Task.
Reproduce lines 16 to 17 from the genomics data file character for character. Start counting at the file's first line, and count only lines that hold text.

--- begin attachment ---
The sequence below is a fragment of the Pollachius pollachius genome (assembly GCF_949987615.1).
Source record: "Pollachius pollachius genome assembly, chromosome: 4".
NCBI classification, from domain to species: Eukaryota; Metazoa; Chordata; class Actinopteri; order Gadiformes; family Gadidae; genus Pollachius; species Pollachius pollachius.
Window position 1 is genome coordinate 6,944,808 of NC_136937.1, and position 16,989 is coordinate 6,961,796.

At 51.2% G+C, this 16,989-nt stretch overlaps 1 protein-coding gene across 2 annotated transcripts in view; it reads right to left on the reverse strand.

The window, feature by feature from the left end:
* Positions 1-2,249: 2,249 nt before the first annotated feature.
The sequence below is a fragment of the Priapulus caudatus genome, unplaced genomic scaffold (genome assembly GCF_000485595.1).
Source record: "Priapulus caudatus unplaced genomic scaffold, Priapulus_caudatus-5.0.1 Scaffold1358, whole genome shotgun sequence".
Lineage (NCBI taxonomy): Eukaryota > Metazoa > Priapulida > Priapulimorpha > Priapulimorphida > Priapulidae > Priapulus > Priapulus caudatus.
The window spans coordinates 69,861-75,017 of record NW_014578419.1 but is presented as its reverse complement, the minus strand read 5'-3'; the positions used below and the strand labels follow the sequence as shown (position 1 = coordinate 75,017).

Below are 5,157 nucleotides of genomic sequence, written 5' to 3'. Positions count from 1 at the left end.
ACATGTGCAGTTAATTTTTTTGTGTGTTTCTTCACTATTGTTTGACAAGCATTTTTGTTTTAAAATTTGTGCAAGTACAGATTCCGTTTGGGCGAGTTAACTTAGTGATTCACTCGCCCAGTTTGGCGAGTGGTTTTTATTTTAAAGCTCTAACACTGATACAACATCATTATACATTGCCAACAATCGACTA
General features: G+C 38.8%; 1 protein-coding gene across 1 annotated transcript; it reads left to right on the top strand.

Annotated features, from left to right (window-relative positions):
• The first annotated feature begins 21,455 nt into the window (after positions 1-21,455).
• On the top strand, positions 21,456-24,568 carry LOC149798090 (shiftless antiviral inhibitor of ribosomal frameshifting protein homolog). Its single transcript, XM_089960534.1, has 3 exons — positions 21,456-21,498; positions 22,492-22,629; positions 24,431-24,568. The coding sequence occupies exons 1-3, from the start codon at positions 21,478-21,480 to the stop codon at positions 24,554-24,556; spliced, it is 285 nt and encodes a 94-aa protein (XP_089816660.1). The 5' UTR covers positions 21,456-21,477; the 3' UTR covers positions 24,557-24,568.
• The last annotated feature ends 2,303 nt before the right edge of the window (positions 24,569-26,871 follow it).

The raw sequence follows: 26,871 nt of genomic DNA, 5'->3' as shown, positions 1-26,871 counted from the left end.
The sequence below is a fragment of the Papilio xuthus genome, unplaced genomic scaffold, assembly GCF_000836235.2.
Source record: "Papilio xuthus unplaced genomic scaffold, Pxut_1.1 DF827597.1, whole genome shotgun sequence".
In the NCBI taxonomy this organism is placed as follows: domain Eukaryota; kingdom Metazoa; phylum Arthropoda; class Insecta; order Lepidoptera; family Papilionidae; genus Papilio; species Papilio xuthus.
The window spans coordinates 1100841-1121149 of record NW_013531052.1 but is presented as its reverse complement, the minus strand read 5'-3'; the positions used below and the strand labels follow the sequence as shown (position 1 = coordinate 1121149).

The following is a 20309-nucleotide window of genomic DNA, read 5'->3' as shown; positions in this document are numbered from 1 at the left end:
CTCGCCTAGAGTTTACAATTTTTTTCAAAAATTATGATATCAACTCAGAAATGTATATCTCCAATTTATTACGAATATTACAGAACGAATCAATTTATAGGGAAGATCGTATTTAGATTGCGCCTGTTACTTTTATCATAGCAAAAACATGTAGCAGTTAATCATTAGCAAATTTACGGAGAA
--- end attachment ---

• The first annotated feature begins 21,455 nt into the window (after positions 1-21,455).
• On the top strand, positions 21,456-24,568 carry LOC149798090 (shiftless antiviral inhibitor of ribosomal frameshifting protein homolog). Its single transcript, XM_089960534.1, has 3 exons — positions 21,456-21,498; positions 22,492-22,629; positions 24,431-24,568. The coding sequence occupies exons 1-3, from the start codon at positions 21,478-21,480 to the stop codon at positions 24,554-24,556; spliced, it is 285 nt and encodes a 94-aa protein (XP_089816660.1). The 5' UTR covers positions 21,456-21,477; the 3' UTR covers positions 24,557-24,568.